by Alan Abelson
Monday, October 10, 2011
The Occupy Wall Street protestors have struck a chord among some unlikely suspects.
It figures. First we have the Great Recession. Then the Not-So-Great Recovery. That, in turn, gives way to the Great Stagnation. Which, as night follows day, is followed by what seems to have the makings of the Great Backlash in the form of the budding street protests against Wall Street.
All of which is bound to inspire the notion of a Great Conspiracy, whose unspoken aim is to
quell the unrest by pumping up what the perps perceive as its root cause—the morbidly anemic stock market. A tortuous sequence, which nonetheless supposedly explains the welcome resurrection of share prices after the bloody pounding they absorbed during the third quarter.
Even the most delusional conspiracy fancier this side of a psychiatric ward might hesitate to suggest that fat cats, cunningly disguised as run-of-the-office working stiffs (and wearing polyester suits to further the misperception), gathered in the rear of some rancid beer joint on the lower West Side to collude. Fat cats are shrewder than that. And they also aren’t overly fond of beer (makes their tummies bulge). Besides, they’d never have attained fat-cat status unless they knew instinctively what to do and when to do it.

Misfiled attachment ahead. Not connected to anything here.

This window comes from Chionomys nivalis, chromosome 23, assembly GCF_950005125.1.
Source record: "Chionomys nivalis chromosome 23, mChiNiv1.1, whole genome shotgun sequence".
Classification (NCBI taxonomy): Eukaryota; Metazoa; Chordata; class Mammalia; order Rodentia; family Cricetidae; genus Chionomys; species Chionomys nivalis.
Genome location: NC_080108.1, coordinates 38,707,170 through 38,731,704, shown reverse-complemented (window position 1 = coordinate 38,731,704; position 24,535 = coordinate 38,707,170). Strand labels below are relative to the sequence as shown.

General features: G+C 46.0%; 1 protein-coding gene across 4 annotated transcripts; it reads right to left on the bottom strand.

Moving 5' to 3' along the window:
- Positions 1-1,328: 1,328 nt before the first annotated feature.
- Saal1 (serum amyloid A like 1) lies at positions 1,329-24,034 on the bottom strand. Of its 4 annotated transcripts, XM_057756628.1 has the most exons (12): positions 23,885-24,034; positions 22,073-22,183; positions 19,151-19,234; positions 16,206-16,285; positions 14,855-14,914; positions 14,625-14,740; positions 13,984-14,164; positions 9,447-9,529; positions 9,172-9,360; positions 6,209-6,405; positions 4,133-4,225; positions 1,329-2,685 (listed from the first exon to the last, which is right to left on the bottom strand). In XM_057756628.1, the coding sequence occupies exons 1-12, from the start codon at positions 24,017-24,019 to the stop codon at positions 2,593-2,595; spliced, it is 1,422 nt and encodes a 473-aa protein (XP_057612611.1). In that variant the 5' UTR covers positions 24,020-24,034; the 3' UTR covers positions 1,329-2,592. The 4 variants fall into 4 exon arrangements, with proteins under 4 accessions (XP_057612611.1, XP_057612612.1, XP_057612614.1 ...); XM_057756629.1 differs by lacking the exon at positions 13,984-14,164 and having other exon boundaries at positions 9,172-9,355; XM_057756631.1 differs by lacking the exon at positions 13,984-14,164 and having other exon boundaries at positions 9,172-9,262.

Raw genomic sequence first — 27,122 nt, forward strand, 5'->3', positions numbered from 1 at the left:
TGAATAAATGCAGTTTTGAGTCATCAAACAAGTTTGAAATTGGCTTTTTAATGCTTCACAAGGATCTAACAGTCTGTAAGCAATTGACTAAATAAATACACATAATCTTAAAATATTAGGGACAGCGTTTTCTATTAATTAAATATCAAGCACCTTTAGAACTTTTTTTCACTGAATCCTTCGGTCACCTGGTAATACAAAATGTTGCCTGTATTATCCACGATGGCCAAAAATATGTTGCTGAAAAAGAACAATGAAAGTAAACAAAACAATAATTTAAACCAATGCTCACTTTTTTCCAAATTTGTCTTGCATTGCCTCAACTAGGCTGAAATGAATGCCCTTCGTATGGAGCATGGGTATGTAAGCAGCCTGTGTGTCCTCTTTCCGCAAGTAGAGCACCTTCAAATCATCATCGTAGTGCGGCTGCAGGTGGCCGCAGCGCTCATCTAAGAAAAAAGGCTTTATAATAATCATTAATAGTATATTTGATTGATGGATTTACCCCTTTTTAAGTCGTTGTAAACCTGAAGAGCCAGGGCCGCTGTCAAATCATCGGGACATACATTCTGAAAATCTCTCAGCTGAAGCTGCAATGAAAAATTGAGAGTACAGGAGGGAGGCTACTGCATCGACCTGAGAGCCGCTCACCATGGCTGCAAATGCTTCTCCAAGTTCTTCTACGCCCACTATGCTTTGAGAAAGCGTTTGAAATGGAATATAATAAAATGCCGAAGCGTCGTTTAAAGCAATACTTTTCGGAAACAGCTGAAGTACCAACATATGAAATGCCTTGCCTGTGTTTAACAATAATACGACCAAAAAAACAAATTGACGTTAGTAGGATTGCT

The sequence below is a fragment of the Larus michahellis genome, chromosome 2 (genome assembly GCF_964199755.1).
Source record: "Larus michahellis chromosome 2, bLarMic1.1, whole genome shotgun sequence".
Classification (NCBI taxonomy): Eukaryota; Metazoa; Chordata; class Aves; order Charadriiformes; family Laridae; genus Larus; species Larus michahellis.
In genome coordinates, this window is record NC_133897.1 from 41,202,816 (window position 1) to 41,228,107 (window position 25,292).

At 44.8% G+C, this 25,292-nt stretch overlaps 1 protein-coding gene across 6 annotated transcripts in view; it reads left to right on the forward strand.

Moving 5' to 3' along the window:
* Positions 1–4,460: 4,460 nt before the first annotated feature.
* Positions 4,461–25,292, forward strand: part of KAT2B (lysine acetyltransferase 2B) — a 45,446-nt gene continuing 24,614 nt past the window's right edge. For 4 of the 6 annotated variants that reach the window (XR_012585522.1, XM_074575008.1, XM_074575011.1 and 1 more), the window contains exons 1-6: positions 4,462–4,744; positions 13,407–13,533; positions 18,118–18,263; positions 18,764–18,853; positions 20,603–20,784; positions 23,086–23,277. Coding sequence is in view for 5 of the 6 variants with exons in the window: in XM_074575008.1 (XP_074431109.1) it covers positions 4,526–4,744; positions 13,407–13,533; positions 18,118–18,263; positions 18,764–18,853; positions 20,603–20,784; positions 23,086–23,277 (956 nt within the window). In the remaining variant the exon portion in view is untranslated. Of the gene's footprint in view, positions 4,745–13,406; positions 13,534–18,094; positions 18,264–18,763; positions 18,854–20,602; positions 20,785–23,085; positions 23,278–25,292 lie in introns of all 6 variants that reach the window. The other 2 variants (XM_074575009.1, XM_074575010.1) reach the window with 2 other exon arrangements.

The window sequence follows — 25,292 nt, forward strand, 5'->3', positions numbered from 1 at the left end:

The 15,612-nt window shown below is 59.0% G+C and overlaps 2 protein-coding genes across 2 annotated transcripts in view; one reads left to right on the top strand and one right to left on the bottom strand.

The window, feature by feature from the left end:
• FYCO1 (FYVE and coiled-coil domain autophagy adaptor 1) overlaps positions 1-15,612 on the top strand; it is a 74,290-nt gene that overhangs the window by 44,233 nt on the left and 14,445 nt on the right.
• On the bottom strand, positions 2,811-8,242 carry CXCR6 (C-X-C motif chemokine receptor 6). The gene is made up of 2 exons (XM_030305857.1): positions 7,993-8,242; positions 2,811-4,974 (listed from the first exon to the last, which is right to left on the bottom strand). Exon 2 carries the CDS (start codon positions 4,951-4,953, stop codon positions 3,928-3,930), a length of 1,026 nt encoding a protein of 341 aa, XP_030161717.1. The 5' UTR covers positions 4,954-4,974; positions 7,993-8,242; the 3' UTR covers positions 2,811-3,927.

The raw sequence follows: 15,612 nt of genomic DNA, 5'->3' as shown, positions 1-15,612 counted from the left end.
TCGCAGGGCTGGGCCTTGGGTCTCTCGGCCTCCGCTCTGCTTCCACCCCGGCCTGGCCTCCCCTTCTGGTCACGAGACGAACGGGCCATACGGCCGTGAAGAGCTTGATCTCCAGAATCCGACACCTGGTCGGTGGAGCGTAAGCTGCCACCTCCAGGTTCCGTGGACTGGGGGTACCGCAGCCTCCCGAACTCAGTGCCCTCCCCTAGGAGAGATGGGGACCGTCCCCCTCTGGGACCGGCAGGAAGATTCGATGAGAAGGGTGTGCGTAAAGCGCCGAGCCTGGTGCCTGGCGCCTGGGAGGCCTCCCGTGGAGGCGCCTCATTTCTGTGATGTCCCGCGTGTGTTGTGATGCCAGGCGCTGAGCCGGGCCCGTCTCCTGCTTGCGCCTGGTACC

We apologize for being slow on the uptake as to what, according to this strained scenario, made the market finally bounce last week, mostly because we erred grievously in assessing Occupy Wall Street. It appeared on hurried glance to be composed of such a ragtag bag of adrenaline-driven wastrels, we couldn’t fathom how anyone could take them seriously. How wrong we were!
For however diffuse and even dubious their credentials, and for all their quixotic confusion in attacking a metaphor as if it were a living, breathing embodiment of malfeasance, they obviously have struck a nerve in the public at large, especially among that not-insignificant portion of the population that is suffering all the ills a costive economy can inflict. And, like disgruntled throngs everywhere these days, they have proved adept at enlisting that amorphous but powerful thing called “social media” in enhancing their numbers and propagating their cause.
Their plaints are various and fairly fuzzy, but seemingly boil down to this: The protestors are in a financial pickle and have been forced pretty much to fend for themselves, while banks and the rest of the financial sector, when mired in similar woes (mostly of their own making), had been bailed out by Uncle Sam.
Traders, analysts, brokers, portfolio managers, investment bankers and other ne’er-do-wells that we’ve encountered are more puzzled than dismayed by the mounting ruckus around Broad and Wall. Some even expressed sympathy, of a sort. Paul Brodsky, a principal in the hedge fund QB Asset Management, for example, whose sharp comments have spiced up this space from time to time, opined “that the kids downtown are credible” and “the vocal fringe” to which they belong actually represents a “disenfranchised majority that is quickly growing disenchanted” with our financial system and its workings.